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BOCA RATON, FL-Four things have converged to lead us to where we are today in the capital markets, and the number one event is the battle between fear and greed, explained Peter Linneman, principal of Linneman Associates, at National Multi Housing Council’s annual conference Friday.

“In the battle between fear and greed, we forget that fear wins some of the time,” Linneman said, “and it is winning right now.” He added that greed triumphs 75% of the time.

Related to this, he said, we tend to forget there is a fundamental mismatch between assets and liability in the market. Assets are long-lived, compared to liabilities, which are short lived, Linneman added. “As long as greed is winning the mismatch is not a problem.”

The third factor behind the capital markets woes is historical global growth, he explained. He added that right now there is more money than brains, which does not necessarily mean there are no brains. “People who normally take three to six months for due diligence are doing it in three to six days,” Linneman said. “If you only needed three to six days for due diligence you would have been doing that in the first place.”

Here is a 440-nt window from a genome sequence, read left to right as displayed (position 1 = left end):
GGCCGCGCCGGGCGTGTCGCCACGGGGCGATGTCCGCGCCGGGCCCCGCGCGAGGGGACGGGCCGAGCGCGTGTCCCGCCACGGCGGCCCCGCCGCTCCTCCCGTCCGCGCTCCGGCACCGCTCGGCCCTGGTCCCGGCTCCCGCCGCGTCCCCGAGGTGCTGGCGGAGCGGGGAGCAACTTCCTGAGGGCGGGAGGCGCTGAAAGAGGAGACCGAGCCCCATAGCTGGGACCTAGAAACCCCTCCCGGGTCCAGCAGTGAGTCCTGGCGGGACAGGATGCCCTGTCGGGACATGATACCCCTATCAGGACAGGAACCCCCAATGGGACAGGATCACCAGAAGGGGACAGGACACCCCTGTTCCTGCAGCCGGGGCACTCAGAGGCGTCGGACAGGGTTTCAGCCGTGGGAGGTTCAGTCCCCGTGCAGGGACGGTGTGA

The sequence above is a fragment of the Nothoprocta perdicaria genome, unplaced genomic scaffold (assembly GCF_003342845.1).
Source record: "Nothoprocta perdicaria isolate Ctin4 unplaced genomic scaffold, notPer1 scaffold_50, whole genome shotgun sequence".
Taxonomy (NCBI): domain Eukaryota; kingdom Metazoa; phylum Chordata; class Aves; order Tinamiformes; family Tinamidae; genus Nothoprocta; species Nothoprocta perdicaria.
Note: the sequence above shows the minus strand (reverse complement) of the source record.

He added that industry is taking short cuts, conducting business with the mind set “he is in it so it must be OK.” “We started seeing short cuts in late ’06,” he said. “Lenders were saying they did not have time for due diligence on a $50-million piece because they were working on a $300-million piece, and they were relying on rating agencies. It doesn’t mean it was bad investment, just that we don’t know.”

The final factor falls on the feds shoulders, Linneman said, explaining that the difference between the borrowing rate and inflation guaranteed that investors who went short and safe would lose money. As a result, investors went long and risky. “I’m not saying [the feds] did it intentionally,” he added. Eighteen months down the road, short and safe started giving a 3% return, “so investors no longer had to go long and risky and everything started to unravel.”

He also noted that, just like the writers’ strike in Hollywood, investors are now on strike. “They are saying ‘until I understand what I am investing in I’m not going to invest.’” Linneman said that he expects the picket line to be up for another three to six months. “”It won’t stay up forever.” He did add, however, that US economy is still solid.

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